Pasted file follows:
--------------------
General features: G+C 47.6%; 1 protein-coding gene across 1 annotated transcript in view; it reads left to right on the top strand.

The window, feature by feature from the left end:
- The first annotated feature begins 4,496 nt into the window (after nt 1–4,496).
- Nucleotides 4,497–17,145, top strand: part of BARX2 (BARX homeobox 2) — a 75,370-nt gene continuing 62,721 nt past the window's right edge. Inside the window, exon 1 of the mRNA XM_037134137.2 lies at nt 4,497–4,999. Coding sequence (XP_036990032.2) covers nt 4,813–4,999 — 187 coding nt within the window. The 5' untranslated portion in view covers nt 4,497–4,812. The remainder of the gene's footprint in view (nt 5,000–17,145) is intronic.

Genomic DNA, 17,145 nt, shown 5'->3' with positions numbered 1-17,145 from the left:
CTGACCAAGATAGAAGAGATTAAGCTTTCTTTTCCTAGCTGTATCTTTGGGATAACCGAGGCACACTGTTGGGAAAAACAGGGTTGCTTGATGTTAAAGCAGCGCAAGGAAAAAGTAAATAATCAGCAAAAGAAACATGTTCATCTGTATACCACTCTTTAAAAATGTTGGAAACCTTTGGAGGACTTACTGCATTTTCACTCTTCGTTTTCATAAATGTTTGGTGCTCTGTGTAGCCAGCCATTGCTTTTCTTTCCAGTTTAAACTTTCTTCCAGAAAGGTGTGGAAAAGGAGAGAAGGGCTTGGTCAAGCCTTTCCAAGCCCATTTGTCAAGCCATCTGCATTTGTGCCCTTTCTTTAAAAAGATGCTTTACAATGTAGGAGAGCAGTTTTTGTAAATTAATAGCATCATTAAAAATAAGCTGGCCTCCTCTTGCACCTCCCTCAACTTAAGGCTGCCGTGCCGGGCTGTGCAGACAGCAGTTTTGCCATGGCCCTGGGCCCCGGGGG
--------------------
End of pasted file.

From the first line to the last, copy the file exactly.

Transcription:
General features: G+C 47.6%; 1 protein-coding gene across 1 annotated transcript in view; it reads left to right on the top strand.

The window, feature by feature from the left end:
- The first annotated feature begins 4,496 nt into the window (after nt 1–4,496).
- Nucleotides 4,497–17,145, top strand: part of BARX2 (BARX homeobox 2) — a 75,370-nt gene continuing 62,721 nt past the window's right edge. Inside the window, exon 1 of the mRNA XM_037134137.2 lies at nt 4,497–4,999. Coding sequence (XP_036990032.2) covers nt 4,813–4,999 — 187 coding nt within the window. The 5' untranslated portion in view covers nt 4,497–4,812. The remainder of the gene's footprint in view (nt 5,000–17,145) is intronic.

Genomic DNA, 17,145 nt, shown 5'->3' with positions numbered 1-17,145 from the left:
CTGACCAAGATAGAAGAGATTAAGCTTTCTTTTCCTAGCTGTATCTTTGGGATAACCGAGGCACACTGTTGGGAAAAACAGGGTTGCTTGATGTTAAAGCAGCGCAAGGAAAAAGTAAATAATCAGCAAAAGAAACATGTTCATCTGTATACCACTCTTTAAAAATGTTGGAAACCTTTGGAGGACTTACTGCATTTTCACTCTTCGTTTTCATAAATGTTTGGTGCTCTGTGTAGCCAGCCATTGCTTTTCTTTCCAGTTTAAACTTTCTTCCAGAAAGGTGTGGAAAAGGAGAGAAGGGCTTGGTCAAGCCTTTCCAAGCCCATTTGTCAAGCCATCTGCATTTGTGCCCTTTCTTTAAAAAGATGCTTTACAATGTAGGAGAGCAGTTTTTGTAAATTAATAGCATCATTAAAAATAAGCTGGCCTCCTCTTGCACCTCCCTCAACTTAAGGCTGCCGTGCCGGGCTGTGCAGACAGCAGTTTTGCCATGGCCCTGGGCCCCGGGGG